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Mace Group uses RealWear to support Covid-safe site inspections

Construction consulting business is using augmented reality headsets to enable people on Microsoft Teams to inspect building sites remotely

Global consultancy and construction firm Mace Group has used augmented reality headsets from RealWear to enable workers and clients to mitigate the spread of Covid-19 and reduce the company’s carbon footprint.

The construction consulting business, which was responsible for The Shard’s design and build contract, has been using virtual reality headsets for the past four years, primarily to render 3D models of a construction site to help consultants manage a design.

During the coronavirus pandemic, the company has needed to adapt to provide Covid-safe working practices on construction sites, said Phil Sedge, head of facade, Mace Group. “When lockdown started, we needed to do a load of work that required inspections,” he said.

Sedge was tasked with finding an approach that would enable such inspections to be done in a Covid-secure manner. “We wanted a headset that was easy to use, offered ruggedness, and was hands-free, affordable and could link in with other platforms to enable us to communicate remotely,” he said.

Following an in-depth consultation with RealWear partner SystemActive, which involved various demos via video conference, Mace selected RealWear’s purpose-built, voice-enabled HMT-1 over other products available in the market, including smart glasses.

The RealWear headsets met Mace’s requirements for no compromises on safety, for hands-free operation and the ability to clip to the side of hard hats. Its other requirements included durability and functionality at the right price point.

By using RealWear’s assisted reality head-mounted wearable computers, Mace has only required a single site inspector to be physically present, while multiple others “view” the site clearly and remotely from their own location, via a feed that streams from the innovative headset directly to the viewer’s handheld or laptop computer.

The technology negates the need to physically travel to a site, while also delivering on Mace’s requirement for its workforce to be fully connected through remote collaboration.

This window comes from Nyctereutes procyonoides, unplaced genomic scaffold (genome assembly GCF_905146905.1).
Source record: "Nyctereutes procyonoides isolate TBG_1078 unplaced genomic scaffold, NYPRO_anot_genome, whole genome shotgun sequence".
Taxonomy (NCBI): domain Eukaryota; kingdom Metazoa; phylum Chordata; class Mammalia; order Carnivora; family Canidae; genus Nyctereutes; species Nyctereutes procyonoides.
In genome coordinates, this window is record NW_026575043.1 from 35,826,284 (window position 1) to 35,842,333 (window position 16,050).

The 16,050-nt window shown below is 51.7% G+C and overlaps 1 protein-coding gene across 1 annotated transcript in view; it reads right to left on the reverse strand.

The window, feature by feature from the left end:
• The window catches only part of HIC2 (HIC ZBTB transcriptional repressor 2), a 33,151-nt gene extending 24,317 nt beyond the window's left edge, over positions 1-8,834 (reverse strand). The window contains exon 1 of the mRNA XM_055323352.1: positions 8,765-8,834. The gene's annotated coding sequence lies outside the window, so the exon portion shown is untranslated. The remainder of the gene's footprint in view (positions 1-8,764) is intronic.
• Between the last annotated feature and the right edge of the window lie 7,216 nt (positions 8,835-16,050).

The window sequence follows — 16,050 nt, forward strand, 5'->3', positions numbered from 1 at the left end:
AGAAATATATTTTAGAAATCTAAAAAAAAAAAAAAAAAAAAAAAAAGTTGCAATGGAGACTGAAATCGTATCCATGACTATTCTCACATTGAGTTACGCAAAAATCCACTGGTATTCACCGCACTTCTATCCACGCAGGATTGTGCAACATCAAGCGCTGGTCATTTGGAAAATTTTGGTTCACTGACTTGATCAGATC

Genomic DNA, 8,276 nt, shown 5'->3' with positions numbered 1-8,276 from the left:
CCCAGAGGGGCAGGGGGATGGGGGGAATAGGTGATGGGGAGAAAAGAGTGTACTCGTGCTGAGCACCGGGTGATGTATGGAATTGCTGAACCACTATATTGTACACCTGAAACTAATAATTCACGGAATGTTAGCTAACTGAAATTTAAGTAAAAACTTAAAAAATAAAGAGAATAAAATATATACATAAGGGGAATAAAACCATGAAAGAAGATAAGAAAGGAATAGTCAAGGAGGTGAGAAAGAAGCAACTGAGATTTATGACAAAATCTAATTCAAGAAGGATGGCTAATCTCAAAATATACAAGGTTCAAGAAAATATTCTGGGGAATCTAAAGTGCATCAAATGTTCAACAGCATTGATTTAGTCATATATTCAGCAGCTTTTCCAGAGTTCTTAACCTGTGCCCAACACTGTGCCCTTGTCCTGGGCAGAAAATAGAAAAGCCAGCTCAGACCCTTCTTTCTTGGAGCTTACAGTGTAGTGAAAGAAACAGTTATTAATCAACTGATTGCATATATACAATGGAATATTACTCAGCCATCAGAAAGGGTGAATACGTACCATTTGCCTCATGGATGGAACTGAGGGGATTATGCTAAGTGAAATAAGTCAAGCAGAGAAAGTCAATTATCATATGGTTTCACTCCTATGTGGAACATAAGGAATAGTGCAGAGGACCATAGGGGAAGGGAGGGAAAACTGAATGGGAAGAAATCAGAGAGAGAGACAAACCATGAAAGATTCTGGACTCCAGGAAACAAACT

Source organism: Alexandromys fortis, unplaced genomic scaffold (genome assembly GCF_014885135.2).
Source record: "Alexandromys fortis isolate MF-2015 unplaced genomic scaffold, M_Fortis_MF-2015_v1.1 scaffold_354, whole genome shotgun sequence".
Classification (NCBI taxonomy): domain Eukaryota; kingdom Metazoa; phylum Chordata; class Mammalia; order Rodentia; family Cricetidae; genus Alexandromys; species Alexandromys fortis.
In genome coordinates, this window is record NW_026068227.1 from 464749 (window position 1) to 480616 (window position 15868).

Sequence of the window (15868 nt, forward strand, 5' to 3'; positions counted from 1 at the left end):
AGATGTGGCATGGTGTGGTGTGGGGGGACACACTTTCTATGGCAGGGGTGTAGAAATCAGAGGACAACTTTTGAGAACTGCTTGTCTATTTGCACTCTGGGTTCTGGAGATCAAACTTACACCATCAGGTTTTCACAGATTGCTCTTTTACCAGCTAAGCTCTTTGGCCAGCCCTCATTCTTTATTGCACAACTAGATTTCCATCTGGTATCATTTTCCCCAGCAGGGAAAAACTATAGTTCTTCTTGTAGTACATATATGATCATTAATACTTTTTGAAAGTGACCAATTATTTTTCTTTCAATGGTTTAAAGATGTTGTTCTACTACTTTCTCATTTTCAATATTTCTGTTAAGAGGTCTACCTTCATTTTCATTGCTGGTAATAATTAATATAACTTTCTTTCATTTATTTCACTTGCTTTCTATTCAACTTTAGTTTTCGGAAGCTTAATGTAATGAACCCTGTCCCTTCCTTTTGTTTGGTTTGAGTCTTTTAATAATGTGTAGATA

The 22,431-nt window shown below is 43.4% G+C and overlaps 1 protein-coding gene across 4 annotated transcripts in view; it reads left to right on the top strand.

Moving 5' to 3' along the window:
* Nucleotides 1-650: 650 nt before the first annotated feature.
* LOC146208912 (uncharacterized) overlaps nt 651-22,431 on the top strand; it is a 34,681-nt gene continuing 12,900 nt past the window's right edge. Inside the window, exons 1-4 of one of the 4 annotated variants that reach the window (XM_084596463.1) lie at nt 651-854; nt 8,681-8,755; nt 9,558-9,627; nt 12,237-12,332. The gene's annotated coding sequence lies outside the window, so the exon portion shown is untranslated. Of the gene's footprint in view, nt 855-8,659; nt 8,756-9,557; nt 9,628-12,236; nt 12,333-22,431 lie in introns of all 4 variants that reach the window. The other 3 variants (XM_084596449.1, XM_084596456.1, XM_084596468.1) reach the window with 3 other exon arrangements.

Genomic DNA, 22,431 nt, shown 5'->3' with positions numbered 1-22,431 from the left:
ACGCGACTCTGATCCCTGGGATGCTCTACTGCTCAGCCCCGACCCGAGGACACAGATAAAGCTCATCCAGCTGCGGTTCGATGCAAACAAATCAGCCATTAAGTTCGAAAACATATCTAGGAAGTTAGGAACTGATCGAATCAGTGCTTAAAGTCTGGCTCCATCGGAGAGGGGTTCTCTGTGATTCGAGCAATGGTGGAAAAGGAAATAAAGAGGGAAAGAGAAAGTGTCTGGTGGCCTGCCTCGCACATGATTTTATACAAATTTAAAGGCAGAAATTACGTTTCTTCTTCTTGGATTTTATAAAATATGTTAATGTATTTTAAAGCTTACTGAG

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Sedge said Mace was able to work with RealWear to add enhancements to the headset to support how it wanted to work. “After using it for six months, we needed to link RealWear to Microsoft Teams,” he said. “That feature was released three months later.” The headsets received the new functionality automatically. 

According to Mace Group, the headsets have enabled it to reduce the logistical and planning complexities of trying to coordinate the diaries of several site inspectors to be present at the same time on the same day. Since the deployment was completed this month, Mace has been able to reduce in-person site visits, and its façade team has seen a 75% reduction in travel, freeing up staff to be more productive during their day.

Sedge said the company is looking at other ways that the RealWear headsets could be deployed. “Once you have tools, you look at efficiency,” he said.

For instance, he said, a typical business trip to Japan for an inspection may mean three or four days away for perhaps only one day’s work. Technology such as the RealWear headsets could greatly reduce the need for such travel, he pointed out.

Not only is this more efficient from a time-management perspective, but it also helps to reduce the company’s carbon footprint.

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